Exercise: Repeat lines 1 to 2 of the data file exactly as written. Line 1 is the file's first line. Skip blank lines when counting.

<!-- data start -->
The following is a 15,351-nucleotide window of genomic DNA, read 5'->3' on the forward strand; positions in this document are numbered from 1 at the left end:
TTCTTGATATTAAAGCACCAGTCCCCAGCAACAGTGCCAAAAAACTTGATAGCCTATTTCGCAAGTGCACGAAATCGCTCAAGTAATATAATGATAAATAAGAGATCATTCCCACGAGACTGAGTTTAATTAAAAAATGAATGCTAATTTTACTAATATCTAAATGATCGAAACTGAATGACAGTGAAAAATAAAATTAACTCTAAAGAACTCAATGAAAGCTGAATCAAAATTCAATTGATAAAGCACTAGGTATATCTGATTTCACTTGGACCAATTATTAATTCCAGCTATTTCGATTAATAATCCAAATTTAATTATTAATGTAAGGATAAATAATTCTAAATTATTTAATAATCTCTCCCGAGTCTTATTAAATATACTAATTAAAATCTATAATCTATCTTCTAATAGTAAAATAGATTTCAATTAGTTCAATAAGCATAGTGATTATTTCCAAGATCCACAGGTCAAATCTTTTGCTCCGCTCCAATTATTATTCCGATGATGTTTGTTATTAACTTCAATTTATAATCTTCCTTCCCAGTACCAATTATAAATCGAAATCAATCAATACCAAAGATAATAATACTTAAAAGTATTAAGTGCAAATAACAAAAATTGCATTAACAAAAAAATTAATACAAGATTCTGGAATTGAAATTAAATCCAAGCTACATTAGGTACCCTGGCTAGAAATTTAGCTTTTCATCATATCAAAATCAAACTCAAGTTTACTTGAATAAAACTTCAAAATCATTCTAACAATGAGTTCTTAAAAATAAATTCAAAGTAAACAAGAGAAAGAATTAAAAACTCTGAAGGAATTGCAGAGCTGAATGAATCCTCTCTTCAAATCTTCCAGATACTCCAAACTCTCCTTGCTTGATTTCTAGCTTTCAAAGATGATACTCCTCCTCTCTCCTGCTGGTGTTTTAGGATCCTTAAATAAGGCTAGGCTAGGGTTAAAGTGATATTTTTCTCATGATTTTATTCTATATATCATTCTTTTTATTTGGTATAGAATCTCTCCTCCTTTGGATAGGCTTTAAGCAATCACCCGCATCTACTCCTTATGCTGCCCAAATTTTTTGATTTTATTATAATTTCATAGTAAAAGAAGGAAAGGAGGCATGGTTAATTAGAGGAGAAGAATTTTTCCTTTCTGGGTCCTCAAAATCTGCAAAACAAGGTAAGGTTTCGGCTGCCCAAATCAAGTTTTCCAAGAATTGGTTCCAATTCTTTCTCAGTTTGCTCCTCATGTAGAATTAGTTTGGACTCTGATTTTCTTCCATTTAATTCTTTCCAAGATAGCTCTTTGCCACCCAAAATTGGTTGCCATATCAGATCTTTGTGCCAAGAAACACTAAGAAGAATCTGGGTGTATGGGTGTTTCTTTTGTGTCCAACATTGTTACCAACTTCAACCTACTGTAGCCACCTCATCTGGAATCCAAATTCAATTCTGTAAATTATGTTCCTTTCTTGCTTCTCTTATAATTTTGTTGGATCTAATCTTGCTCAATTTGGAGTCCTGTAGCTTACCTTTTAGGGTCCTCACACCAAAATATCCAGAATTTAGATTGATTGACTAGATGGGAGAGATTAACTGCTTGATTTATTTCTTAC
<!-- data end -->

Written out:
The following is a 15,351-nucleotide window of genomic DNA, read 5'->3' on the forward strand; positions in this document are numbered from 1 at the left end:
TTCTTGATATTAAAGCACCAGTCCCCAGCAACAGTGCCAAAAAACTTGATAGCCTATTTCGCAAGTGCACGAAATCGCTCAAGTAATATAATGATAAATAAGAGATCATTCCCACGAGACTGAGTTTAATTAAAAAATGAATGCTAATTTTACTAATATCTAAATGATCGAAACTGAATGACAGTGAAAAATAAAATTAACTCTAAAGAACTCAATGAAAGCTGAATCAAAATTCAATTGATAAAGCACTAGGTATATCTGATTTCACTTGGACCAATTATTAATTCCAGCTATTTCGATTAATAATCCAAATTTAATTATTAATGTAAGGATAAATAATTCTAAATTATTTAATAATCTCTCCCGAGTCTTATTAAATATACTAATTAAAATCTATAATCTATCTTCTAATAGTAAAATAGATTTCAATTAGTTCAATAAGCATAGTGATTATTTCCAAGATCCACAGGTCAAATCTTTTGCTCCGCTCCAATTATTATTCCGATGATGTTTGTTATTAACTTCAATTTATAATCTTCCTTCCCAGTACCAATTATAAATCGAAATCAATCAATACCAAAGATAATAATACTTAAAAGTATTAAGTGCAAATAACAAAAATTGCATTAACAAAAAAATTAATACAAGATTCTGGAATTGAAATTAAATCCAAGCTACATTAGGTACCCTGGCTAGAAATTTAGCTTTTCATCATATCAAAATCAAACTCAAGTTTACTTGAATAAAACTTCAAAATCATTCTAACAATGAGTTCTTAAAAATAAATTCAAAGTAAACAAGAGAAAGAATTAAAAACTCTGAAGGAATTGCAGAGCTGAATGAATCCTCTCTTCAAATCTTCCAGATACTCCAAACTCTCCTTGCTTGATTTCTAGCTTTCAAAGATGATACTCCTCCTCTCTCCTGCTGGTGTTTTAGGATCCTTAAATAAGGCTAGGCTAGGGTTAAAGTGATATTTTTCTCATGATTTTATTCTATATATCATTCTTTTTATTTGGTATAGAATCTCTCCTCCTTTGGATAGGCTTTAAGCAATCACCCGCATCTACTCCTTATGCTGCCCAAATTTTTTGATTTTATTATAATTTCATAGTAAAAGAAGGAAAGGAGGCATGGTTAATTAGAGGAGAAGAATTTTTCCTTTCTGGGTCCTCAAAATCTGCAAAACAAGGTAAGGTTTCGGCTGCCCAAATCAAGTTTTCCAAGAATTGGTTCCAATTCTTTCTCAGTTTGCTCCTCATGTAGAATTAGTTTGGACTCTGATTTTCTTCCATTTAATTCTTTCCAAGATAGCTCTTTGCCACCCAAAATTGGTTGCCATATCAGATCTTTGTGCCAAGAAACACTAAGAAGAATCTGGGTGTATGGGTGTTTCTTTTGTGTCCAACATTGTTACCAACTTCAACCTACTGTAGCCACCTCATCTGGAATCCAAATTCAATTCTGTAAATTATGTTCCTTTCTTGCTTCTCTTATAATTTTGTTGGATCTAATCTTGCTCAATTTGGAGTCCTGTAGCTTACCTTTTAGGGTCCTCACACCAAAATATCCAGAATTTAGATTGATTGACTAGATGGGAGAGATTAACTGCTTGATTTATTTCTTAC